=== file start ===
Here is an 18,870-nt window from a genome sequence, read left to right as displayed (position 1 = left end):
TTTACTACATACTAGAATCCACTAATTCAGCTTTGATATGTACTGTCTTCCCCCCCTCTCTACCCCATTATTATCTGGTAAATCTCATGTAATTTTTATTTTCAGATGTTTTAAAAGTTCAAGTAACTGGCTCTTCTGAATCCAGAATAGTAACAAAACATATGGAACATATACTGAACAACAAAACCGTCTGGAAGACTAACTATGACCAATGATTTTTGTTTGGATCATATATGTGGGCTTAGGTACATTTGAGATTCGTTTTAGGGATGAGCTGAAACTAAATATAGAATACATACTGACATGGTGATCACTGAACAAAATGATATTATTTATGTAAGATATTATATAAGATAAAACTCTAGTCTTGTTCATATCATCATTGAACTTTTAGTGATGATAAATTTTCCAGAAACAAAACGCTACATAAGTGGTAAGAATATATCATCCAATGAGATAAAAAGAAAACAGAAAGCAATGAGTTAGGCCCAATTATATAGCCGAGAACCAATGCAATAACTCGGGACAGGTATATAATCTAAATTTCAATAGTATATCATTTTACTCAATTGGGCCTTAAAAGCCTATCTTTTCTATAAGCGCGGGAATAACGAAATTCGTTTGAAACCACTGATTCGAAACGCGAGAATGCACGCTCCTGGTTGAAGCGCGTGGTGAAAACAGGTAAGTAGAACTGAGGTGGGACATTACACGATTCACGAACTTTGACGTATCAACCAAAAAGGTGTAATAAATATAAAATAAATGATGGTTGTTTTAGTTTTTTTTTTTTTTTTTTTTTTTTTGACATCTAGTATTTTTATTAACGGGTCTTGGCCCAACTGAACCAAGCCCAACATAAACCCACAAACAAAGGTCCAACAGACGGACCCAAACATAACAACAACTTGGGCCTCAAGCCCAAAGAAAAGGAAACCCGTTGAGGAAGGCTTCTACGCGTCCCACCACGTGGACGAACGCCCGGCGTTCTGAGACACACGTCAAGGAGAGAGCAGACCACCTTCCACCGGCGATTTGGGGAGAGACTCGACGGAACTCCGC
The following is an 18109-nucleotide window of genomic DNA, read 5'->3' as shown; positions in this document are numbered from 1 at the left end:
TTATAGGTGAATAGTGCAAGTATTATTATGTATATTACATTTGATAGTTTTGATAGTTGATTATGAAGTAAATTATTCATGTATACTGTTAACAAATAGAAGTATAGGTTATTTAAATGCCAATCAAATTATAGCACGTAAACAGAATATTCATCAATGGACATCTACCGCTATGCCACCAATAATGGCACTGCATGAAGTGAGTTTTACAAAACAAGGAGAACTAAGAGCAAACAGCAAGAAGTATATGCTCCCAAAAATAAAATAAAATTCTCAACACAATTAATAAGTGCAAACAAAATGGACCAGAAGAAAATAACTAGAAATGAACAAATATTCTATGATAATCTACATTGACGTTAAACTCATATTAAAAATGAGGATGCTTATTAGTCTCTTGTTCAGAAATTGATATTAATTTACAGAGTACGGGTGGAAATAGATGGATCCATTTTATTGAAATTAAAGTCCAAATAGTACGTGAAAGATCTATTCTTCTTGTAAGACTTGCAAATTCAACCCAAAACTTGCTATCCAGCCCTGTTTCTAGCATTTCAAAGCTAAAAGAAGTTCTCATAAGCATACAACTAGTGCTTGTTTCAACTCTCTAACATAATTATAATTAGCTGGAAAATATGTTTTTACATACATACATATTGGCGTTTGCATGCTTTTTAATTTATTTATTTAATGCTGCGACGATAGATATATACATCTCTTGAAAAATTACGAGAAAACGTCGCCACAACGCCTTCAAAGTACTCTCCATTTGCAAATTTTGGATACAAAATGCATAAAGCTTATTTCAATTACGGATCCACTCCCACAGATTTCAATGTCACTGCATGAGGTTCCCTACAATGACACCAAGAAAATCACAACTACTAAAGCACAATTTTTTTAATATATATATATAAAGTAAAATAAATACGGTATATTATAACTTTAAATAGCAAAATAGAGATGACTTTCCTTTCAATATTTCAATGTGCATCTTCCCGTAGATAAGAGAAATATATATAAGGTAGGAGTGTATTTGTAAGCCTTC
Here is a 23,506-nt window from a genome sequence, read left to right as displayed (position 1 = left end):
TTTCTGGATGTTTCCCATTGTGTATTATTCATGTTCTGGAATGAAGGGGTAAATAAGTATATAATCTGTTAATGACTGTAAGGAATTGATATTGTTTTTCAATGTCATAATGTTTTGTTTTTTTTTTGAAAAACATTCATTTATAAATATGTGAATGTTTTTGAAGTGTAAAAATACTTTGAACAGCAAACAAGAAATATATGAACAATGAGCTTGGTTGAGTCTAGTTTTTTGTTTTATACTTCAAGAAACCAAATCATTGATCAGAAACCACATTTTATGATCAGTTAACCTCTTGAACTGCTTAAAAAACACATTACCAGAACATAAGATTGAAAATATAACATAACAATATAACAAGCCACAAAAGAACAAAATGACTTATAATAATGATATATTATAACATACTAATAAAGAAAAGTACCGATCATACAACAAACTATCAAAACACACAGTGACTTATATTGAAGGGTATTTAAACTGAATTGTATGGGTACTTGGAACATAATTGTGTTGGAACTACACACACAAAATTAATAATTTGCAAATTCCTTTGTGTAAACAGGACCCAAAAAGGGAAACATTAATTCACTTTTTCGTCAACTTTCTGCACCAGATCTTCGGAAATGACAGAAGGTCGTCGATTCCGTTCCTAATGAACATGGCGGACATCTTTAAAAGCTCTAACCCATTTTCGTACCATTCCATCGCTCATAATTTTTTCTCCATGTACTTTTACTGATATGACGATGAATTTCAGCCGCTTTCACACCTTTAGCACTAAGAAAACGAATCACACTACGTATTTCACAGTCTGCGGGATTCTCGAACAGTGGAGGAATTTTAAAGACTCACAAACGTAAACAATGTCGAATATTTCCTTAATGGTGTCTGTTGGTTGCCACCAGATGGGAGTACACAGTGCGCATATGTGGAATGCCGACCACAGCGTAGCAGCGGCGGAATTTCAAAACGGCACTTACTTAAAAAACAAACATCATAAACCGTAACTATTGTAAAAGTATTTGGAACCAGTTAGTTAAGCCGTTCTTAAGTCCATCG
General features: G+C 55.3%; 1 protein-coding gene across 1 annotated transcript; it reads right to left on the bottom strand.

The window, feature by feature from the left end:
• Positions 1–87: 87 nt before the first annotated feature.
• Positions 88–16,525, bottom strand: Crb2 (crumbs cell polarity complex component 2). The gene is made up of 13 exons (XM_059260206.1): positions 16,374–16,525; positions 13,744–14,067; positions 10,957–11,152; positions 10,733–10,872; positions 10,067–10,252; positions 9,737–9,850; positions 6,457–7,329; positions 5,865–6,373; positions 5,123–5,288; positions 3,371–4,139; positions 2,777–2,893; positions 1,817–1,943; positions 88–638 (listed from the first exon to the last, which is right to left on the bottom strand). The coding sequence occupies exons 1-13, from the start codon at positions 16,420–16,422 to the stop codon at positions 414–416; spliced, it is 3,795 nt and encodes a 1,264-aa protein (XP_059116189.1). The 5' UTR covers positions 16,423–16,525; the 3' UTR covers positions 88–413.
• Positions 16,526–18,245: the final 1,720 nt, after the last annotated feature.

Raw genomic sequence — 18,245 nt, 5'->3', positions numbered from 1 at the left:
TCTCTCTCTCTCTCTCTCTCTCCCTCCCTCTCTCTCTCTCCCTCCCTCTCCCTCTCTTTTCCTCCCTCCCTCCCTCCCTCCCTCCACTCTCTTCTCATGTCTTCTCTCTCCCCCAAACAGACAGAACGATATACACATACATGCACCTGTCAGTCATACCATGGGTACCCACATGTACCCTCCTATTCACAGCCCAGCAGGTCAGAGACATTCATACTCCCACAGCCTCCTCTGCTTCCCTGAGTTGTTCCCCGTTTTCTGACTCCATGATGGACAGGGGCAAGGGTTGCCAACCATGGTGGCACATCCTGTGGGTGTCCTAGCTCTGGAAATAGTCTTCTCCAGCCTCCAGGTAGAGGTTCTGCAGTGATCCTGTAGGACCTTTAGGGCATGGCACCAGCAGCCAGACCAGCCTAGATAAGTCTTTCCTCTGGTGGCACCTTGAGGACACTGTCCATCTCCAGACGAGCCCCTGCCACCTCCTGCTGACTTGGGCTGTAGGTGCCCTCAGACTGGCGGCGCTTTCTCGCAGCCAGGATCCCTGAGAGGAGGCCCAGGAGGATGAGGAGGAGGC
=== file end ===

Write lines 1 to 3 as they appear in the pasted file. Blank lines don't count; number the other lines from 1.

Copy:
Here is an 18,870-nt window from a genome sequence, read left to right as displayed (position 1 = left end):
TTTACTACATACTAGAATCCACTAATTCAGCTTTGATATGTACTGTCTTCCCCCCCTCTCTACCCCATTATTATCTGGTAAATCTCATGTAATTTTTATTTTCAGATGTTTTAAAAGTTCAAGTAACTGGCTCTTCTGAATCCAGAATAGTAACAAAACATATGGAACATATACTGAACAACAAAACCGTCTGGAAGACTAACTATGACCAATGATTTTTGTTTGGATCATATATGTGGGCTTAGGTACATTTGAGATTCGTTTTAGGGATGAGCTGAAACTAAATATAGAATACATACTGACATGGTGATCACTGAACAAAATGATATTATTTATGTAAGATATTATATAAGATAAAACTCTAGTCTTGTTCATATCATCATTGAACTTTTAGTGATGATAAATTTTCCAGAAACAAAACGCTACATAAGTGGTAAGAATATATCATCCAATGAGATAAAAAGAAAACAGAAAGCAATGAGTTAGGCCCAATTATATAGCCGAGAACCAATGCAATAACTCGGGACAGGTATATAATCTAAATTTCAATAGTATATCATTTTACTCAATTGGGCCTTAAAAGCCTATCTTTTCTATAAGCGCGGGAATAACGAAATTCGTTTGAAACCACTGATTCGAAACGCGAGAATGCACGCTCCTGGTTGAAGCGCGTGGTGAAAACAGGTAAGTAGAACTGAGGTGGGACATTACACGATTCACGAACTTTGACGTATCAACCAAAAAGGTGTAATAAATATAAAATAAATGATGGTTGTTTTAGTTTTTTTTTTTTTTTTTTTTTTTTTGACATCTAGTATTTTTATTAACGGGTCTTGGCCCAACTGAACCAAGCCCAACATAAACCCACAAACAAAGGTCCAACAGACGGACCCAAACATAACAACAACTTGGGCCTCAAGCCCAAAGAAAAGGAAACCCGTTGAGGAAGGCTTCTACGCGTCCCACCACGTGGACGAACGCCCGGCGTTCTGAGACACACGTCAAGGAGAGAGCAGACCACCTTCCACCGGCGATTTGGGGAGAGACTCGACGGAACTCCGC
The following is an 18109-nucleotide window of genomic DNA, read 5'->3' as shown; positions in this document are numbered from 1 at the left end: